Both Hancock and Draper had developed extensive germplasm resources—collections of wild and cultivated plants of all shapes, colors and sizes. Combining these separate sources enabled Hancock to identify the plants with the most desirable characteristics. Eventually he started to crossbreed those plants and trial them at the then-newly opened MSU Southwest Michigan Research and Extension Center (SWMREC) in Benton Harbor.
After 14 years of trials, Hancock emerged with results that exceeded his expectations: six varieties of MSU blueberries that together span the entire growing season.
“As a breeder, I’m most proud of the varieties,” Hancock says. “We released three in 2004, and they’ve all done extremely well, and in the last five years we’ve released three more. I feel good having the whole production season covered, and I think we’ve delivered what Michigan growers needed.”
Mastering the art of the science
The first step in the breeding process is to identify which parent plants possess the most desirable characteristics. Once that is determined, pollen is collected from one parent plant by rolling the open flower between the breeder’s fingers, causing the pollen to fall from the stamens onto a waiting microscope slide. The stigma of the other parent are then touched to the pollen-laden slide. This causes the plants to produce seeds containing a mix of both parent genetics.
The hybridized plants are grown in a greenhouse until they produce seeds. The seeds must be exposed to cool temperatures to encourage a period of dormancy in order to properly germinate so Hancock places them in a standard freezer for two months. Afterward he thaws and sprouts them. When they are large enough, they’re planted at SWMREC, where they are closely observed and evaluated for four years.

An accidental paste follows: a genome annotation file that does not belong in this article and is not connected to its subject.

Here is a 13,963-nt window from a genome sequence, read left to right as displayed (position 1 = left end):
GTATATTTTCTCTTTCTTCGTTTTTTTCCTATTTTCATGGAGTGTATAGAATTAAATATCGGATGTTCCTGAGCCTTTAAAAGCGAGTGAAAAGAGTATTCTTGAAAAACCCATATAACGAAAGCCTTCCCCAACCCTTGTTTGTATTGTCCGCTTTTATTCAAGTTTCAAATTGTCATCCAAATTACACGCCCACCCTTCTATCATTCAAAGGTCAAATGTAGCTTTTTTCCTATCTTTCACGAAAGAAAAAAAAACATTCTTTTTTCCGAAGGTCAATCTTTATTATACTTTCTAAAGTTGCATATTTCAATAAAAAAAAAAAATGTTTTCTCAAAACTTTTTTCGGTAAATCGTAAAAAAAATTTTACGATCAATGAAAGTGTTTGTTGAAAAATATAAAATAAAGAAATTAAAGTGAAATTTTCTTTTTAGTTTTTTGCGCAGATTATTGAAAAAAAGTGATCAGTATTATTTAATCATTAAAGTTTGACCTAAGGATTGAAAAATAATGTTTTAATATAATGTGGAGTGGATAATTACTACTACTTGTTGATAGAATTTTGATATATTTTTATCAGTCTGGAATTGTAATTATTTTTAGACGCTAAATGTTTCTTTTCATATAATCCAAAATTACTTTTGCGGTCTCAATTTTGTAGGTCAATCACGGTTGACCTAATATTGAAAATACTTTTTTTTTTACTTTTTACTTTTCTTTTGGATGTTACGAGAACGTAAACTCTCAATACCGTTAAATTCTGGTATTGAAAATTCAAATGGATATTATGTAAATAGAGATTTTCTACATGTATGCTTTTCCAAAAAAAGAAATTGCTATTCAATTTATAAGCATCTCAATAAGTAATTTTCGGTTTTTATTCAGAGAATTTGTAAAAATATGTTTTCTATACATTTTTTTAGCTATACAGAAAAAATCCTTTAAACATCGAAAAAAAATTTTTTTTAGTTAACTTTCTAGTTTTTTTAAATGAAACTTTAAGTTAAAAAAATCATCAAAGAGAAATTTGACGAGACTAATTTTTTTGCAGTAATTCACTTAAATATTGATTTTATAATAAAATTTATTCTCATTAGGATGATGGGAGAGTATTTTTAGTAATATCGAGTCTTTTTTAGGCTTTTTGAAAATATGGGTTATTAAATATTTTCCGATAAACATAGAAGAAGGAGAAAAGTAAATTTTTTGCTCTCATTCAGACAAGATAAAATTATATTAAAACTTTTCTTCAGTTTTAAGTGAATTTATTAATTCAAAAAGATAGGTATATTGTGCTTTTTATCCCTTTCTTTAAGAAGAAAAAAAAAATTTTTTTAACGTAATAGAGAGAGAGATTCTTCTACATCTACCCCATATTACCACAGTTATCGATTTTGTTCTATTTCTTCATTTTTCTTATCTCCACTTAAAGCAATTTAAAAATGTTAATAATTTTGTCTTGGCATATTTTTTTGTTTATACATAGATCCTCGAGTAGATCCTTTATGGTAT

A blueberry plant must meet a long list of qualifications to be deemed exceptional by Hancock, including flavor, color, firmness and size. The plant shape is also important to meet harvest techniques, whether mechanical or handpicked. Only about 1 percent of plants make it past the first round of evaluation. Once selected, the exceptional plants are sent to growers worldwide for additional evaluation—typically four to six years—before release to the industry for production.
“All told, from the time we make the first cross between the two different plants to releasing a new variety, it can take 10 to 15 years,” Hancock says. “A plant breeder has to be very patient, but it’s very satisfying to finally reach that point. It’s a rush.
Hancock isn’t the only researcher studying this popular berry. An MSU research team is developing new techniques to eliminate the blueberry maggot, common throughout Michigan and eastern North America, allowing Michigan growers to export their blueberries to new international markets.
Patrick Edger, assistant professor in the Department of Horticulture, is working to understand more about blueberry genetics through his research into blueberries and strawberries. Both of which are polyploids, which means they have three or more sets of chromosomes.
While he’s now retired, there is little doubt that Hancock’s contributions to the blueberry industry will be felt for years to come.
- July is National Blueberry Month.
- There are approximately 30 blueberry species.
- Michigan leads the nation in highbush production.
- Blueberries are grown, harvested and processed by 600 family farms in the state.
- Blueberry harvests annually contribute more than $130 million to Michigan’s economy.
- Allegan, Berrien, Muskegon, Ottawa and Van Buren counties are primary growing regions.
- MSU AgBioResearch’s Jim Hancock developed four blueberry varieties: Draper, Liberty, Aurora and Huron.
- Draper and Liberty are the most widely planted Northern highbush blueberry varieties in the world.
- Blueberries are one of the only fruits native to North America but are found on almost every continent.
- One of few naturally blue foods, blueberries don’t start out that way. They first appear white, turn red and finally blue, making them the “all-American” berry.
Story by James Dau, AgBioResearch, originally published in Futures Magazine